Waterproof Casts for Swimming or Showering

The biggest nuisance with having to wear a cast is the need to keep it dry. You have to fuss with bags or a waterproof cover to take a bath or shower and swimming is definitely out of the question.

However, for the right person and the right injury, you might be able to wear a waterproof cast instead.

While traditional paddings for casts fall apart when they get wet, the waterproof option doesn't. Going waterproof may seem like a logical choice that ends many frustrations of a broken arm or leg, but these casts aren't perfect.

Before you ask your healthcare provider to put a waterproof cast on you or your child, there are some things you need to know.

Pros and Cons of a Waterproof Cast
Verywell / Cindy Chung

Waterproof Cast Materials

Waterproof cast materials are not really waterproof, they're water-resistant. When a fiberglass cast is used with a waterproof cast liner, water can drain from the cast and the padding will remain intact.

Before these waterproof and breathable paddings were developed, casts were padded with cotton. While cotton can be comfortable, it doesn't tolerate water and tends to collect sweat and odors over time.

Because of this, the only way to clean the extremity was to see the healthcare provider, have the cast removed, wash the skin, and get a new cast.

Waterproof casts use synthetic materials like Gore-Tex which repel water while allowing water vapor to pass through. Even after bathing or swimming, a Gore-Tex liner can quickly siphon water from under the cast and air-dry within hours.

The covering is no different from cotton-padded casts. Most healthcare providers have been using colorful fiberglass coverings to wrap casts for years. These are tougher than the more traditional plaster casts.

  • You can swim, bathe, shower

  • Less sweat

  • Less odor

  • Fewer skin problems

  • Harder to apply

  • Expensive

  • Insurance may not cover

  • Takes hours to dry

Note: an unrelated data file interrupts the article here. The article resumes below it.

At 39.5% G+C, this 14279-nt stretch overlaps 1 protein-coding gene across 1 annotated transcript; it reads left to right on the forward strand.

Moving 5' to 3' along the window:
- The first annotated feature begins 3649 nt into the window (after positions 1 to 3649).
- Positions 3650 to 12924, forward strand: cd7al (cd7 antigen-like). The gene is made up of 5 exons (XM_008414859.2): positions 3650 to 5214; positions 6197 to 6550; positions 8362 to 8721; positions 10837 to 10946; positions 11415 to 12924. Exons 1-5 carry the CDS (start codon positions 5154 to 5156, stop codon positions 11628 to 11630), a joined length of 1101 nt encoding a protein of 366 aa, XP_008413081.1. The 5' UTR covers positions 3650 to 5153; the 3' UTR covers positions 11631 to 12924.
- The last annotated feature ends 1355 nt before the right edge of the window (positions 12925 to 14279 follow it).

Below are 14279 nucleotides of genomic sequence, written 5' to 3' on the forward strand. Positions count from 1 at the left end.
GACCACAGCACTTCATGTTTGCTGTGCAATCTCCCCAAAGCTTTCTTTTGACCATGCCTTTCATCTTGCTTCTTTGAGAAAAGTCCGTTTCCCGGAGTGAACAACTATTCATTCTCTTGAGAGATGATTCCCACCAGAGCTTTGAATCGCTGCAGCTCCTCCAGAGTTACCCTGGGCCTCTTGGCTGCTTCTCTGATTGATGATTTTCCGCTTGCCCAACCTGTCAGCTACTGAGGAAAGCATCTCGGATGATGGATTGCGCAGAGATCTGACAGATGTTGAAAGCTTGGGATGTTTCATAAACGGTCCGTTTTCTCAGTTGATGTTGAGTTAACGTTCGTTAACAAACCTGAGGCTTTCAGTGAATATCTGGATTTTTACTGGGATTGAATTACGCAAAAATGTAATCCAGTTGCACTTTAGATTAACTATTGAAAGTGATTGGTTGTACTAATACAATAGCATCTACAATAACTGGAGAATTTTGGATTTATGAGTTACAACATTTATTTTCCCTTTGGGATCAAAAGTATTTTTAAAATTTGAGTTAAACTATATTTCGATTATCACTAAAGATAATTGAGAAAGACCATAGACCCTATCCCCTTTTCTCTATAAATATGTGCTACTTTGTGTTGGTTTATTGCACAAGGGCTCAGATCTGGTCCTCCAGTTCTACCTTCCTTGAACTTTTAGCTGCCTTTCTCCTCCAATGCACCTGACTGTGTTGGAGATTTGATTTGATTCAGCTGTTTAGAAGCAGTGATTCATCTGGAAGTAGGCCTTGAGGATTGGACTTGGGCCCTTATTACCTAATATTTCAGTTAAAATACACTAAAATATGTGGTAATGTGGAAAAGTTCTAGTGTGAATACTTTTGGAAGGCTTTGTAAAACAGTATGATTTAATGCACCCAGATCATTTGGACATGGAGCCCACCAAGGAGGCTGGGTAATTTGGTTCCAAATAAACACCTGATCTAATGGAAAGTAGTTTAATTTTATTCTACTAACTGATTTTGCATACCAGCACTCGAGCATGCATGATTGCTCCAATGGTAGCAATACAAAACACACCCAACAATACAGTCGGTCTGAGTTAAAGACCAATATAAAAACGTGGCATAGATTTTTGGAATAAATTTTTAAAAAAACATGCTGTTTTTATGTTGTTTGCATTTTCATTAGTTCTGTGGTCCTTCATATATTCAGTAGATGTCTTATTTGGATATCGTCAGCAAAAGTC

In a study published in 2016, researchers compared cast liners made of cotton and Gore-Tex on 20 people with broken bones.

The subjects ranged in age from 3 to 30, and each wore cotton liners through half of the healing process and Gore-Tex liners during the other half.

Compared to cotton-lined casts, the waterproof options produced far less sweat and odor and, by doing so, kept the limb underneath cleaner.

Because people could rinse the cast daily, they had a better experience overall with 75% strongly preferring the waterproof liner.

Healthcare providers in the study noted fewer skin problems as well. Despite being more difficult to apply, the waterproof liner also got higher marks from the practitioners.

The study also notes that there was no difference in pain, itching, or overall comfort between the two casts. The casts did not weigh any different, either.

Overall, researchers concluded that waterproof liners show promise in reducing patient frustrations with casting. While they may not be perfect, this technology does have a good start for making casts more comfortable and easier to deal with.


The biggest problem with waterproof casting material is that it's expensive. Even more important is that some insurance companies will not cover it. Your healthcare provider's office may not check on coverage, so you could be in for some sticker shock.

While a Gore-Tex liner is able to wick moisture, it may take hours to do so. That's why people with a compound fracture (in which the skin is broken) will be advised not to wet the cast until the wound is sufficiently healed.

Even if the skin isn't broken, it may feel like you're wearing a wet sock as you wait for the liner to dry.

Similarly, while you can swim with a waterproof cast, your healthcare providers may advise you not to go to the beach as sand and other debris can get trapped under the fibers. It may be better to stick to a swimming pool until you're fully healed.

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2 Sources
Verywell Health uses only high-quality sources, including peer-reviewed studies, to support the facts within our articles. Read our editorial process to learn more about how we fact-check and keep our content accurate, reliable, and trustworthy.
  1. Guillen PT, Fuller CB, Riedel BB, Wongworawat MD. A prospective randomized crossover study on the comparison of cotton versus waterproof cast liners. Hand (N Y). 2016;11(1):50-3. doi:10.1177/1558944715614853

  2. Boston Children's Hospital. Orthopedic center's cast care and maintenance.

Additional Reading
  • Children's Orthopaedic and Scoliosis Surgery Associates, LLP. Waterproof Casts. 2015.